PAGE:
Limagrain: Survey shows importance of drilling conditions for OSR success

LG Seeds' William Charlton
LG Seeds’ Will Charlton.

Strong prices and good autumn establishment has renewed confidence in oilseed rape as many growers consider a return to the crop in 2022, according to Limagrain UK’s arable marketing manager, Will Charlton.

“Growers have struggled to find an alternative non-cereal break crop to fill the gap in the rotation and which also offers such strong gross margins,” he said. “Good conditions last August and prices well in excess of £400/t at planting has seen the oilseed rape area rebound, with the planted area for harvest 2022 up about 361,000ha.

“We believe that the market has the potential to grow even further as growers implement a wider range of strategies to cope with cabbage stem flea beetle (CSFB) and newer varieties bring improved yields, vigour and agronomic characteristics to the rotation.”

To support growers and help to mitigate the financial impact of a crop failing to establish, in 2021, Limagrain worked closely with partners in the seed trade to set up an Establishment Scheme.

“The scheme accounted for 19,000ha of OSR planted in 2021, representing 8.3 per cent of the total hybrid area and 6.2 per cent of the total certified area so a significant area of the rape in the ground.”

“This has provided us with an extremely useful insight into when crops are drilled which we have been able to track against weather at the time,” Mr Charlton said. “Most of the OSR in 2021 was drilled in the first two weeks of August – much earlier than it had been pre the neonicotinoid ban when the typical drilling date was the third week of August.”

He points out that when plotted against the weather, the data showed that where drilling was carried out in dry conditions, subsequent crop loss was closely correlated.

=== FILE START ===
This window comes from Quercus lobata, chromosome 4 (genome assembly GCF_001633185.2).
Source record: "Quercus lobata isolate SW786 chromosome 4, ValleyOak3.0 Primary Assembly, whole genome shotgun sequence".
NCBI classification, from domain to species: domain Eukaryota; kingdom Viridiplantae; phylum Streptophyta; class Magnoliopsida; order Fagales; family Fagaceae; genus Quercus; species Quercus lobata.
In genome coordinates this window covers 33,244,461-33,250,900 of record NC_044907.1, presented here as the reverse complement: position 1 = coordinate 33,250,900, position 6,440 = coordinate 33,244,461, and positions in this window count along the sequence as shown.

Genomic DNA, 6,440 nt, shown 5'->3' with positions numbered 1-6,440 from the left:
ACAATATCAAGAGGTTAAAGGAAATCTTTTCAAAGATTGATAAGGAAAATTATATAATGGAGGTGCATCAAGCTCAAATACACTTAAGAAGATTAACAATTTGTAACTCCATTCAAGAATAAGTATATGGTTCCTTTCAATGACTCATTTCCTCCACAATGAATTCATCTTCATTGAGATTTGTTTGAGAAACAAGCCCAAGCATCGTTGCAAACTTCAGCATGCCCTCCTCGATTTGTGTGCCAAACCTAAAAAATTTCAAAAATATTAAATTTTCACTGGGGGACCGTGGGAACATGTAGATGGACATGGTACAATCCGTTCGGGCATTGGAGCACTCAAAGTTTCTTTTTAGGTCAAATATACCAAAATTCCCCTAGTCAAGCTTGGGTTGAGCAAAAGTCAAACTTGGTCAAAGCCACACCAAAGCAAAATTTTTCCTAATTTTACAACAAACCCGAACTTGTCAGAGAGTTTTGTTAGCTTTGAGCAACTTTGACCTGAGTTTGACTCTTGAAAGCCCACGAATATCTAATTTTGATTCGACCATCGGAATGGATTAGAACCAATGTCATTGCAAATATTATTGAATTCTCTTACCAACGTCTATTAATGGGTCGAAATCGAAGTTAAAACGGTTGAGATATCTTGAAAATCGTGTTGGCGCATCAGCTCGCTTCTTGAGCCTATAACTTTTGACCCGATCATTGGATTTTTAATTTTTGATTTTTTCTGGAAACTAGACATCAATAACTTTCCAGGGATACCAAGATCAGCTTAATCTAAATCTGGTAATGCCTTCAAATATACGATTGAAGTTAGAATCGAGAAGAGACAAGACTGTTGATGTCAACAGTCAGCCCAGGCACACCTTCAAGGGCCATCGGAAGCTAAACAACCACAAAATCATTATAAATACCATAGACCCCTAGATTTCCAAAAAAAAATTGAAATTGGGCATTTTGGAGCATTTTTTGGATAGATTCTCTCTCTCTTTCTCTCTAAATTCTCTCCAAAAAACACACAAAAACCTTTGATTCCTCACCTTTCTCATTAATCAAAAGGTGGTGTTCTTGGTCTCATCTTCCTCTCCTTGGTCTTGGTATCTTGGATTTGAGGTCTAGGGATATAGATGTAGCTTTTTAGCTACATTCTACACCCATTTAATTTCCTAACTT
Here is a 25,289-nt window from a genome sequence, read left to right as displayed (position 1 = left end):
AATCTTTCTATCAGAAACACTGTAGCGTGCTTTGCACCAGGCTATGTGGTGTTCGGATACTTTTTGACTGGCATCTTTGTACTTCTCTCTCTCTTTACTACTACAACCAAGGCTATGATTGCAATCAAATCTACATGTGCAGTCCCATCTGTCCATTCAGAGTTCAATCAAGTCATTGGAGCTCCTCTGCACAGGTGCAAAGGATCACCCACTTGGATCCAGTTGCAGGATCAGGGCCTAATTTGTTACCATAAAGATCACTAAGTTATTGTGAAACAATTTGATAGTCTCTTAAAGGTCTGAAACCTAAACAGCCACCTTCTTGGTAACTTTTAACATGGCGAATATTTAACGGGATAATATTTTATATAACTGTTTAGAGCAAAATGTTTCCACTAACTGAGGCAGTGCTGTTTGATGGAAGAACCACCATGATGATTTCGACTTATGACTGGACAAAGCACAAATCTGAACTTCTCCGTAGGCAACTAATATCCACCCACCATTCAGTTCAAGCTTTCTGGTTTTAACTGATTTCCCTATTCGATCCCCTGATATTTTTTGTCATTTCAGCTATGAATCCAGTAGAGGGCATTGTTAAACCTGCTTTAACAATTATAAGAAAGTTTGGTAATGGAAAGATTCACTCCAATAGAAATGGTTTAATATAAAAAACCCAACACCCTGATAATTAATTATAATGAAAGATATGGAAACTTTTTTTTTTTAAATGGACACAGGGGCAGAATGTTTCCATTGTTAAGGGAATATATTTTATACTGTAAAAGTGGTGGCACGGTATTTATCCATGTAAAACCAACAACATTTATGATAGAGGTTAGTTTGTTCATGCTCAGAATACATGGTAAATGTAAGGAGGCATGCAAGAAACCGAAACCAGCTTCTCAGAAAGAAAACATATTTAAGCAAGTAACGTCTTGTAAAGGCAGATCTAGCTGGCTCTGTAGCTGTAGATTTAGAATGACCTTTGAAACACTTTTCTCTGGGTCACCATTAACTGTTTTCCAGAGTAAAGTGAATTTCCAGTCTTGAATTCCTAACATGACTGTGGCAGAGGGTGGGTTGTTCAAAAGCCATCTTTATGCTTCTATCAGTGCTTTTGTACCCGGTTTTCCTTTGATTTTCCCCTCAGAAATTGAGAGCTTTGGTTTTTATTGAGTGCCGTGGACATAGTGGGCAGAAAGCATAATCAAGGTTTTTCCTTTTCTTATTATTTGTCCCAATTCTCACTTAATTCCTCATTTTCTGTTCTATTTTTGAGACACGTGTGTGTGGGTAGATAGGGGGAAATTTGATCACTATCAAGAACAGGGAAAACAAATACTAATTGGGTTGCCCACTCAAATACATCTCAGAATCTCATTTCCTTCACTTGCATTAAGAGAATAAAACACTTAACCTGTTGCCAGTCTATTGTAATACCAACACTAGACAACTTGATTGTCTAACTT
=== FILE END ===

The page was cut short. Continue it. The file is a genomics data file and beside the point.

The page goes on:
“However where there was rainfall in or about the two weeks from drilling, plant survival was much more likely,” he added. “This data reinforces the need for moisture when drilling oilseed rape for successful establishment as this allows the crop to germinate and grow up and away from CSFB as quickly as possible.”

Mr Charlton’s advice is to drill for conditions, not calendar date, and choose a variety with adaptability that can cope with this. For example, a very vigorous hybrid such as LG Aviron, LG Antigua, Ambassador or Aurelia gives growers the flexibility to wait for the right conditions.

There are several agronomic practices that can help mitigate CSFB damage

“These are all based on increasing branching to minimise larval damage,” Mr Charlton said. “Seed rate is key – if the crop is too thick it reduces the plant’s ability to branch out and the beetles head for the main stem, where emerging larvae cause the most damage. However, in a well branched out plant, the larvae spread out to the side branches and the plant can cope much better.

“An effective autumn and spring PGR programme will also help to manipulate branching, and minimise damage from CSFB larvae.”